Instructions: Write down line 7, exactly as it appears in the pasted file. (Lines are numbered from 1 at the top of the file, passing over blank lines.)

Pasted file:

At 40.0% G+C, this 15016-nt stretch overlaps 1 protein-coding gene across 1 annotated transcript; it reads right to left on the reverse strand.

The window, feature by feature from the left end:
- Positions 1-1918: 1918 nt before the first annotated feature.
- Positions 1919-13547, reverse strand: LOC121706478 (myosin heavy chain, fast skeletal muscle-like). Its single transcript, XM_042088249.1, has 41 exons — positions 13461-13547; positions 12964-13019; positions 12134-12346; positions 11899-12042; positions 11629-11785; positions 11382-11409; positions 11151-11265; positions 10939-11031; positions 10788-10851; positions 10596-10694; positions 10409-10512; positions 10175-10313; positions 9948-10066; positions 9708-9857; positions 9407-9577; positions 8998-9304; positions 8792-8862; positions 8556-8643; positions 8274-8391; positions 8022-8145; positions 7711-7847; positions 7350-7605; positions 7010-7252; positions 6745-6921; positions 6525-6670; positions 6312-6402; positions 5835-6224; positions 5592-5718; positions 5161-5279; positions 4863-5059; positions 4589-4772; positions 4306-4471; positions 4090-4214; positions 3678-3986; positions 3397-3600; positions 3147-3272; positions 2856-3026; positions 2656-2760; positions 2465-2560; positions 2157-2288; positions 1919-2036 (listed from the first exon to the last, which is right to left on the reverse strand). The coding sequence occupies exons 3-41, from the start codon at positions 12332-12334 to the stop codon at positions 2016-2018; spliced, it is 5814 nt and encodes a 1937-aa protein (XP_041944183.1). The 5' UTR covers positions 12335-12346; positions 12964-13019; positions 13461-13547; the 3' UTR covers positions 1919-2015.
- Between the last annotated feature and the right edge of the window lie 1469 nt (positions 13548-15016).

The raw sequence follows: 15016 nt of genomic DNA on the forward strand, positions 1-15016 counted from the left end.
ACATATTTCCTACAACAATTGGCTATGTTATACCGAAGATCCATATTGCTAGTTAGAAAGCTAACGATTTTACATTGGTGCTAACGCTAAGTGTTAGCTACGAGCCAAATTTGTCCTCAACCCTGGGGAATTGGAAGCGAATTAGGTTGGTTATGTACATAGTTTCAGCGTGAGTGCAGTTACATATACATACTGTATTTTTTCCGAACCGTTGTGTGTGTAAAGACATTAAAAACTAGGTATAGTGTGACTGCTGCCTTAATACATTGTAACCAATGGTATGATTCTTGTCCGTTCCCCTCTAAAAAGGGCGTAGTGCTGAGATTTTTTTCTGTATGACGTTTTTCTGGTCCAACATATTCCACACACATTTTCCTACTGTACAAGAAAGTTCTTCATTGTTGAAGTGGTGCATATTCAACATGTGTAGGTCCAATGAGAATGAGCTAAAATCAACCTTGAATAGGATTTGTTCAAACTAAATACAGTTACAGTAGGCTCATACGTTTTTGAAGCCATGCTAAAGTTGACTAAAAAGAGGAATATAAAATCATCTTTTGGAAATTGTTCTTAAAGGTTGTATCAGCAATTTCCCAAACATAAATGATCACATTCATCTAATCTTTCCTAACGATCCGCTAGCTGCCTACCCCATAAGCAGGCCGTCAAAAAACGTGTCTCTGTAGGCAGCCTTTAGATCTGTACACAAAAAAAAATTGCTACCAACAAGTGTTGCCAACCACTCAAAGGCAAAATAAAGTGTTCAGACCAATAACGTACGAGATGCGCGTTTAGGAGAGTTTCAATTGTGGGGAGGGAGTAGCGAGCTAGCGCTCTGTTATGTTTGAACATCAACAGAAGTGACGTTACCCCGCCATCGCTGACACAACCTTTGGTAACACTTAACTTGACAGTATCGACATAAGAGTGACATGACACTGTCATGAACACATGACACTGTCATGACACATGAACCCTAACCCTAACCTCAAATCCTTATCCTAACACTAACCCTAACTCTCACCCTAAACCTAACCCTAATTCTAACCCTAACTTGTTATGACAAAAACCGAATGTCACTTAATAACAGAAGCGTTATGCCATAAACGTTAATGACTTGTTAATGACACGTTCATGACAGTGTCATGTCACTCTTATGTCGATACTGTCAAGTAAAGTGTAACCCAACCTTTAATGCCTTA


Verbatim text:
ACATATTTCCTACAACAATTGGCTATGTTATACCGAAGATCCATATTGCTAGTTAGAAAGCTAACGATTTTACATTGGTGCTAACGCTAAGTGTTAGCTACGAGCCAAATTTGTCCTCAACCCTGGGGAATTGGAAGCGAATTAGGTTGGTTATGTACATAGTTTCAGCGTGAGTGCAGTTACATATACATACTGTATTTTTTCCGAACCGTTGTGTGTGTAAAGACATTAAAAACTAGGTATAGTGTGACTGCTGCCTTAATACATTGTAACCAATGGTATGATTCTTGTCCGTTCCCCTCTAAAAAGGGCGTAGTGCTGAGATTTTTTTCTGTATGACGTTTTTCTGGTCCAACATATTCCACACACATTTTCCTACTGTACAAGAAAGTTCTTCATTGTTGAAGTGGTGCATATTCAACATGTGTAGGTCCAATGAGAATGAGCTAAAATCAACCTTGAATAGGATTTGTTCAAACTAAATACAGTTACAGTAGGCTCATACGTTTTTGAAGCCATGCTAAAGTTGACTAAAAAGAGGAATATAAAATCATCTTTTGGAAATTGTTCTTAAAGGTTGTATCAGCAATTTCCCAAACATAAATGATCACATTCATCTAATCTTTCCTAACGATCCGCTAGCTGCCTACCCCATAAGCAGGCCGTCAAAAAACGTGTCTCTGTAGGCAGCCTTTAGATCTGTACACAAAAAAAAATTGCTACCAACAAGTGTTGCCAACCACTCAAAGGCAAAATAAAGTGTTCAGACCAATAACGTACGAGATGCGCGTTTAGGAGAGTTTCAATTGTGGGGAGGGAGTAGCGAGCTAGCGCTCTGTTATGTTTGAACATCAACAGAAGTGACGTTACCCCGCCATCGCTGACACAACCTTTGGTAACACTTAACTTGACAGTATCGACATAAGAGTGACATGACACTGTCATGAACACATGACACTGTCATGACACATGAACCCTAACCCTAACCTCAAATCCTTATCCTAACACTAACCCTAACTCTCACCCTAAACCTAACCCTAATTCTAACCCTAACTTGTTATGACAAAAACCGAATGTCACTTAATAACAGAAGCGTTATGCCATAAACGTTAATGACTTGTTAATGACACGTTCATGACAGTGTCATGTCACTCTTATGTCGATACTGTCAAGTAAAGTGTAACCCAACCTTTAATGCCTTA